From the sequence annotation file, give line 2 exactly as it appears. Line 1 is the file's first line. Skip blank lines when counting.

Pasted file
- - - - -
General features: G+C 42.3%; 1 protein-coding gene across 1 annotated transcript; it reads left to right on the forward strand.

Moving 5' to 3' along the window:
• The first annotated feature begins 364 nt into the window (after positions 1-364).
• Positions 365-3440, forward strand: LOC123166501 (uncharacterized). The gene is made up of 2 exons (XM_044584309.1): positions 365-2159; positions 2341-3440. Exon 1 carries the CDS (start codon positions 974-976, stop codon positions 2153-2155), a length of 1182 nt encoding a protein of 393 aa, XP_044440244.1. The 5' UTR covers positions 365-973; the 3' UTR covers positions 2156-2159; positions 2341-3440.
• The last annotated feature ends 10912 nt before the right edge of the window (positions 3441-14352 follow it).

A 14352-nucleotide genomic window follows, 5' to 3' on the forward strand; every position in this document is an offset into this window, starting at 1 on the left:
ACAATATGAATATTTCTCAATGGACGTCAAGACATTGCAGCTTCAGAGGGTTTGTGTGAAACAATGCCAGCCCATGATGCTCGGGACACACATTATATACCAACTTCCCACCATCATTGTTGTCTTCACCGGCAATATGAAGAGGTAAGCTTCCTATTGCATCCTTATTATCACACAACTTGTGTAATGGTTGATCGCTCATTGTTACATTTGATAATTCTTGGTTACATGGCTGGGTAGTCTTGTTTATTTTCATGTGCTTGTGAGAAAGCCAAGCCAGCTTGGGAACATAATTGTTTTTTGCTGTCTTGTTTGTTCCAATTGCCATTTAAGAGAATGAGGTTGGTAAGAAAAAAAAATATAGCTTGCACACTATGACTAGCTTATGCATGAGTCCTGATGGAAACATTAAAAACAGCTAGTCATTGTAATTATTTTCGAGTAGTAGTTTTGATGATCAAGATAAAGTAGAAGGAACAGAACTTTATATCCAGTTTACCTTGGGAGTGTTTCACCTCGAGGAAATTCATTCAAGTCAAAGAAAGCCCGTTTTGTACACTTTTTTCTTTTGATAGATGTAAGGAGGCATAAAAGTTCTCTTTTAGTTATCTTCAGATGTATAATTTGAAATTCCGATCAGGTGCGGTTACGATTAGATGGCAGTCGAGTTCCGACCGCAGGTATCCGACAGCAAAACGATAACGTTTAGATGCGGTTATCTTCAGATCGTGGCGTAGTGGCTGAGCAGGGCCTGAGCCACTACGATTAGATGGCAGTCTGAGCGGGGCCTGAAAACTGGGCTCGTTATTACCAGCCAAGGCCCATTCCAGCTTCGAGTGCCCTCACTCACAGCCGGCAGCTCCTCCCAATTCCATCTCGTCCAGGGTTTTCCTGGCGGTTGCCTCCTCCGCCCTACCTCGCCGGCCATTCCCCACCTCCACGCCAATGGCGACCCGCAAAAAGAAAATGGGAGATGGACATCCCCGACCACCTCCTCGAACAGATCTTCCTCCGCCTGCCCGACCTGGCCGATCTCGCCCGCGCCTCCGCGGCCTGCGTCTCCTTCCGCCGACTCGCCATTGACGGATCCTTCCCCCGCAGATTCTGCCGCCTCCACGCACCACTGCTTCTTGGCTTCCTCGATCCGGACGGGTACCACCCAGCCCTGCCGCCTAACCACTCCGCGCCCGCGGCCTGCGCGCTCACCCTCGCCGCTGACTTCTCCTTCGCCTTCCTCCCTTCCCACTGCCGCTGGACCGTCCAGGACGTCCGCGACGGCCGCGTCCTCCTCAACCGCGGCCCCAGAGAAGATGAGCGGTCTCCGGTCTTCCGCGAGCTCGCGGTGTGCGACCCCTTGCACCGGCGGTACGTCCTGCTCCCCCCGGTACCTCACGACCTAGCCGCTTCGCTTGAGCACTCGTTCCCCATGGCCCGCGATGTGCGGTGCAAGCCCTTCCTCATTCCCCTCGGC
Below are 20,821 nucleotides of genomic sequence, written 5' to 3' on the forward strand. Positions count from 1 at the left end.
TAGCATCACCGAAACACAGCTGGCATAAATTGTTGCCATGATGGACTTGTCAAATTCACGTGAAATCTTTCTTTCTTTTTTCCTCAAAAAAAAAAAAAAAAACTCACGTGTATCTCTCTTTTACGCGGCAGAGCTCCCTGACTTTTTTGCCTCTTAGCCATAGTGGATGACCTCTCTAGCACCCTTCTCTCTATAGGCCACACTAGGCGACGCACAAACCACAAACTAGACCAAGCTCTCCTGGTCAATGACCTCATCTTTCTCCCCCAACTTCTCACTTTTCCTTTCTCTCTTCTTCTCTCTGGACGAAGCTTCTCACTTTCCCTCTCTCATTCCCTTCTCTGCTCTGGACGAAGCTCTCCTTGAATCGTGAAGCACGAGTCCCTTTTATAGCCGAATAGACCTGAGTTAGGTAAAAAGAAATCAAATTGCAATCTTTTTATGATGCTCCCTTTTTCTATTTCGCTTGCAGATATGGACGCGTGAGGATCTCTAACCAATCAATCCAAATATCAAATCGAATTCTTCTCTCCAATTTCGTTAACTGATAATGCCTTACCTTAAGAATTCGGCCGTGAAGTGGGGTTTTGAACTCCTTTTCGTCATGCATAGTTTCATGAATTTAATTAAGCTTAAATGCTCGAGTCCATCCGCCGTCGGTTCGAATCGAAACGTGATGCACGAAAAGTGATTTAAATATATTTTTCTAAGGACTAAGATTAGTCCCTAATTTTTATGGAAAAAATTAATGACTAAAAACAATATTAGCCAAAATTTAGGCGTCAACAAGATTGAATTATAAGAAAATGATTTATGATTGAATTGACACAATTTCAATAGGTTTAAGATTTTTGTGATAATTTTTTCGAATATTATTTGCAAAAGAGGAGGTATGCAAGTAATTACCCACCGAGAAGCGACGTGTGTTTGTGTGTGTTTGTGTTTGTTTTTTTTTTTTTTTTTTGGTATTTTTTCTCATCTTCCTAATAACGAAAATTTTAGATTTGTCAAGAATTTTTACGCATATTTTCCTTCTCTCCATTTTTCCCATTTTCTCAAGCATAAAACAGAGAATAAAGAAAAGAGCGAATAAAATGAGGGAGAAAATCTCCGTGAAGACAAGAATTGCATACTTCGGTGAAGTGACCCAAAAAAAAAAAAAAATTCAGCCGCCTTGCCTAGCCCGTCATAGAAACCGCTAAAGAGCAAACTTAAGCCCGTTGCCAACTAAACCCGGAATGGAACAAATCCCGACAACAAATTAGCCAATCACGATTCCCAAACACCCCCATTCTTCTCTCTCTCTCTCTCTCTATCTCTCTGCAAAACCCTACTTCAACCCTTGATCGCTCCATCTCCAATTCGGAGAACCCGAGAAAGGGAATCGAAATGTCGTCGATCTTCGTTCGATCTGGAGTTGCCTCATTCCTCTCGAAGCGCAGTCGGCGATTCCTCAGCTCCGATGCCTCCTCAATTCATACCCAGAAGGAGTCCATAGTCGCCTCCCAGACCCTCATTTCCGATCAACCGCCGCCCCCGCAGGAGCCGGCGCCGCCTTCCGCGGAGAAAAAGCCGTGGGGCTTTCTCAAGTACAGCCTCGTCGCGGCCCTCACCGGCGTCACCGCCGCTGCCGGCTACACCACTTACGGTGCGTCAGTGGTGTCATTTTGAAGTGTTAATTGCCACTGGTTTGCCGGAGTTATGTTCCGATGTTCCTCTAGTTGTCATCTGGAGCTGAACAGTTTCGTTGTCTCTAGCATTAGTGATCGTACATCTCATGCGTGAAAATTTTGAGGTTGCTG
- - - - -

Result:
Moving 5' to 3' along the window: